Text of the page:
In terms of physical safety, I had moments where I noticed people staring at my iPhone as I was snapping photos. In a few instances, people asked me if my phone was an iPhone 5, while eyeing it in a way that suggested they were extremely interested. My driver informed me that had I been careless with my phone, as in leaving it lying around or putting it in a position where it could get snatched easily, and that it could have been stolen, just like in New York City, where phone thefts are a major problem. In Ghana the money one could get from re-selling an iPhone could pay the bills for a few months. But luckily for me, that crisis was averted.
The only major scare that I had during my trip was a minor car accident on my last day. During our drive back to Accra, a car in front of us somehow drove over a large branch that was in the middle of the road, broke it in half, and the force from the snap sent a piece of the branch flying backward toward our car, severely cracking our Land Cruiser’s windshield. The branch didn’t break the glass, but the impact was hard enough that my guide and I were covered in glass. I was shaken up at first, but everything calmed down eventually. We got the glass off of us without any significant cuts, and made it back to Accra where we switched cars. I made it back to New York safely, limbs and valuables intact, a couple of days after that.
Don’t sweat the small stuff
After spending some time in Ghana and coming to the realization that my life was no more in danger there than it was at home — and that my guide was a professional who was committed to protecting me — my anxiety began to fade. I carried myself the same way that I do when I’m at home, with the exception of snapping tons of photos. I didn’t flash valuables, kept my purse tightly draped across my body, and kept my wits about me. There were moments when I could tell that street vendors were trying to get over on me, but I didn’t fall for it, and my guide, knowing that I’m a tough cookie, was my backup whenever I called someone out who was trying to swindle me.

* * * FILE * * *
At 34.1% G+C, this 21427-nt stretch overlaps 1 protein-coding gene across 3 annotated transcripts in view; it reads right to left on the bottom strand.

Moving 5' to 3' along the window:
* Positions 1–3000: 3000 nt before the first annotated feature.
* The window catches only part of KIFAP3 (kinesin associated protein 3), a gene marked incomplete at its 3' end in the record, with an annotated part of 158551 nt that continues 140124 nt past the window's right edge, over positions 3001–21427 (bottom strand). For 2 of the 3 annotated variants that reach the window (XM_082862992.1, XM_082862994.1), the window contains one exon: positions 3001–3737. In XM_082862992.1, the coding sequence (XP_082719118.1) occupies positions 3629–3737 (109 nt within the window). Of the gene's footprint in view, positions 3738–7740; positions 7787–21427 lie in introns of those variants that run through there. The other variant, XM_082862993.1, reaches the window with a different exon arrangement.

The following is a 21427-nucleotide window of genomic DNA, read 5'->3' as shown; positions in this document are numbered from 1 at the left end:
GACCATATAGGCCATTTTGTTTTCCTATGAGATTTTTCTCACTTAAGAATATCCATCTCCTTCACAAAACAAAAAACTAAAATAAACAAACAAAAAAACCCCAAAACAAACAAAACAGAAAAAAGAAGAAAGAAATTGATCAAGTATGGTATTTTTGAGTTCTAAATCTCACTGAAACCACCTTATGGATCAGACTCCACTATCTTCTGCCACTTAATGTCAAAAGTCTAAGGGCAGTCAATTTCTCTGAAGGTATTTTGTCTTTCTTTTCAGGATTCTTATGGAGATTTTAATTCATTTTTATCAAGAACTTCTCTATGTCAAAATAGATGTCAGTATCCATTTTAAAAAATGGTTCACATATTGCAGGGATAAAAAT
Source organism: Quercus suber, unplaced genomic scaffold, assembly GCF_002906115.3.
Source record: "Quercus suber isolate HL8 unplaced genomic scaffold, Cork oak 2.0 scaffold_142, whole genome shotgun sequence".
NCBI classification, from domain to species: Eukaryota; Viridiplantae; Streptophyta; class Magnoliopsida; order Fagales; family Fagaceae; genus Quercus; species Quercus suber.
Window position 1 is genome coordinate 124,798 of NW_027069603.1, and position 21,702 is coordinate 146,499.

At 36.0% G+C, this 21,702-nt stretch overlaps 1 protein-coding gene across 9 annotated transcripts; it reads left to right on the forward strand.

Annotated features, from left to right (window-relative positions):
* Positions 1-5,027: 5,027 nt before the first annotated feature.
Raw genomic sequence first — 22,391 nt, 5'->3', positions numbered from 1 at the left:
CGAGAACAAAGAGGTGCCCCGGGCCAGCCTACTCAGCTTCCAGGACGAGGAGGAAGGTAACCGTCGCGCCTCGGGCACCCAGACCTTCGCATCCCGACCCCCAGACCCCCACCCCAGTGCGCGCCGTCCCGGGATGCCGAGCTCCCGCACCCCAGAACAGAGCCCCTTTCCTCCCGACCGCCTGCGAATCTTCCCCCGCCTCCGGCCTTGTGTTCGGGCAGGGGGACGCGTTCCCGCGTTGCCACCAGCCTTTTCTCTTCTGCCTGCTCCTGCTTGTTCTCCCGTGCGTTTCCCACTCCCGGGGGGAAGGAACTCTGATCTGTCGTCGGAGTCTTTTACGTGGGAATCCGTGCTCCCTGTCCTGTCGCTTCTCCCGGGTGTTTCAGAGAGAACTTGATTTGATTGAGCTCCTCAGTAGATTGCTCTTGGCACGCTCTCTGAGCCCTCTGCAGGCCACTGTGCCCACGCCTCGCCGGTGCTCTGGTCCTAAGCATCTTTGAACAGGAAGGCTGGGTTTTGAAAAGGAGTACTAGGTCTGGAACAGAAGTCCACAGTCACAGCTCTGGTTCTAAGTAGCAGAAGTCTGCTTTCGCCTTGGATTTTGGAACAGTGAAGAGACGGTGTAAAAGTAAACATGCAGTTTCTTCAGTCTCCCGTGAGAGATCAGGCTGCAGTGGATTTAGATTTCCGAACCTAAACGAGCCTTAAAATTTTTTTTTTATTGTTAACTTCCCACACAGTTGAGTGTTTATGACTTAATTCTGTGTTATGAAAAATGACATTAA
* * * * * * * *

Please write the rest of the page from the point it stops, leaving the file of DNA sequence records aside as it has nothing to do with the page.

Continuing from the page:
In hindsight, my advice to anyone dealing with travel anxiety imposed by others is to understand that they care about you, which is why they are expressing their concerns. But your trip is your trip, and it won’t be anywhere near as bad as what fear makes you imagine.
Some of my favorite experiences during my exploration of Ghana were mingling with locals and answering curious inquiries about why I came to visit, and what America was like. My heart was stolen after spending time with some school children who were thrilled to get a visitor. Best of all, I returned home with a new perspective on life. As cheesy as it sounds, it was this trip that has taught me not to sweat the small stuff.
Read more from Starr’s series:
Part 1: Doin’ Accra: Six Ways To Catch Some Culture In Ghana’s Capital
Part 3: Shopping In Accra: Five Places To Get Your Bling On
Part 4: Gettin’ Wild In Ghana: 5 Attractions For Nature Lovers
Part 5: Off The Beaten Path: Four Places Worth Finding In Ghana
Part 6: Coming Full Circle: Tracing My Roots In Ghana